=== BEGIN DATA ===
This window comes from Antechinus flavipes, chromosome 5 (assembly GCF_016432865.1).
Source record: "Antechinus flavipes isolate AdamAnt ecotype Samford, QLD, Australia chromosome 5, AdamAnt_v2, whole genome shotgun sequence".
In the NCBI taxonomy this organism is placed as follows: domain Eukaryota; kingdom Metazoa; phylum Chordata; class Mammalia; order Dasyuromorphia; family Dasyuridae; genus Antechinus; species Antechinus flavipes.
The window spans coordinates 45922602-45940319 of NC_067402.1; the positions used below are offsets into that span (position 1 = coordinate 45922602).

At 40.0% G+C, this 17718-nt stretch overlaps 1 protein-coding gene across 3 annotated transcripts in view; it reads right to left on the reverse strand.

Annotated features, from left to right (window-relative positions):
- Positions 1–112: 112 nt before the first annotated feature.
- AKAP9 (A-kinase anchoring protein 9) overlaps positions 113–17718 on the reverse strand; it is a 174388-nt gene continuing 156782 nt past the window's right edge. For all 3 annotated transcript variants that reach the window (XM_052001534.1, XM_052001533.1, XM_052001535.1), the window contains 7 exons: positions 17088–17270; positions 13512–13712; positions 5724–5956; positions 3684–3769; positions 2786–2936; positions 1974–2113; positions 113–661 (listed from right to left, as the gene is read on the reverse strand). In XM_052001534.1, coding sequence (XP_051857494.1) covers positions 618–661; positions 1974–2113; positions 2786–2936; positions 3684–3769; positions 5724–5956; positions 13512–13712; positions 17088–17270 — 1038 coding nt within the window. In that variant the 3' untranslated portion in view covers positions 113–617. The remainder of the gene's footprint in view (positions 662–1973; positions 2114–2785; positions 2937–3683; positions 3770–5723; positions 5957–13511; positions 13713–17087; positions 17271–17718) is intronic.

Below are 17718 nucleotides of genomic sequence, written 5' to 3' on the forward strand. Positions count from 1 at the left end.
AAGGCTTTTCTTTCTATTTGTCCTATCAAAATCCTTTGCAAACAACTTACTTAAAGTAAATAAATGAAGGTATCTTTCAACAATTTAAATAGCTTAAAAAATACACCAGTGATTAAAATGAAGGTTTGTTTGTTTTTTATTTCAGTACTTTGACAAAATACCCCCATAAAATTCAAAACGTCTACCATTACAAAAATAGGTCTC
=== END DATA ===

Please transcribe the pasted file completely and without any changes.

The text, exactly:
This window comes from Antechinus flavipes, chromosome 5 (assembly GCF_016432865.1).
Source record: "Antechinus flavipes isolate AdamAnt ecotype Samford, QLD, Australia chromosome 5, AdamAnt_v2, whole genome shotgun sequence".
In the NCBI taxonomy this organism is placed as follows: domain Eukaryota; kingdom Metazoa; phylum Chordata; class Mammalia; order Dasyuromorphia; family Dasyuridae; genus Antechinus; species Antechinus flavipes.
The window spans coordinates 45922602-45940319 of NC_067402.1; the positions used below are offsets into that span (position 1 = coordinate 45922602).

At 40.0% G+C, this 17718-nt stretch overlaps 1 protein-coding gene across 3 annotated transcripts in view; it reads right to left on the reverse strand.

Annotated features, from left to right (window-relative positions):
- Positions 1–112: 112 nt before the first annotated feature.
- AKAP9 (A-kinase anchoring protein 9) overlaps positions 113–17718 on the reverse strand; it is a 174388-nt gene continuing 156782 nt past the window's right edge. For all 3 annotated transcript variants that reach the window (XM_052001534.1, XM_052001533.1, XM_052001535.1), the window contains 7 exons: positions 17088–17270; positions 13512–13712; positions 5724–5956; positions 3684–3769; positions 2786–2936; positions 1974–2113; positions 113–661 (listed from right to left, as the gene is read on the reverse strand). In XM_052001534.1, coding sequence (XP_051857494.1) covers positions 618–661; positions 1974–2113; positions 2786–2936; positions 3684–3769; positions 5724–5956; positions 13512–13712; positions 17088–17270 — 1038 coding nt within the window. In that variant the 3' untranslated portion in view covers positions 113–617. The remainder of the gene's footprint in view (positions 662–1973; positions 2114–2785; positions 2937–3683; positions 3770–5723; positions 5957–13511; positions 13713–17087; positions 17271–17718) is intronic.

Below are 17718 nucleotides of genomic sequence, written 5' to 3' on the forward strand. Positions count from 1 at the left end.
AAGGCTTTTCTTTCTATTTGTCCTATCAAAATCCTTTGCAAACAACTTACTTAAAGTAAATAAATGAAGGTATCTTTCAACAATTTAAATAGCTTAAAAAATACACCAGTGATTAAAATGAAGGTTTGTTTGTTTTTTATTTCAGTACTTTGACAAAATACCCCCATAAAATTCAAAACGTCTACCATTACAAAAATAGGTCTC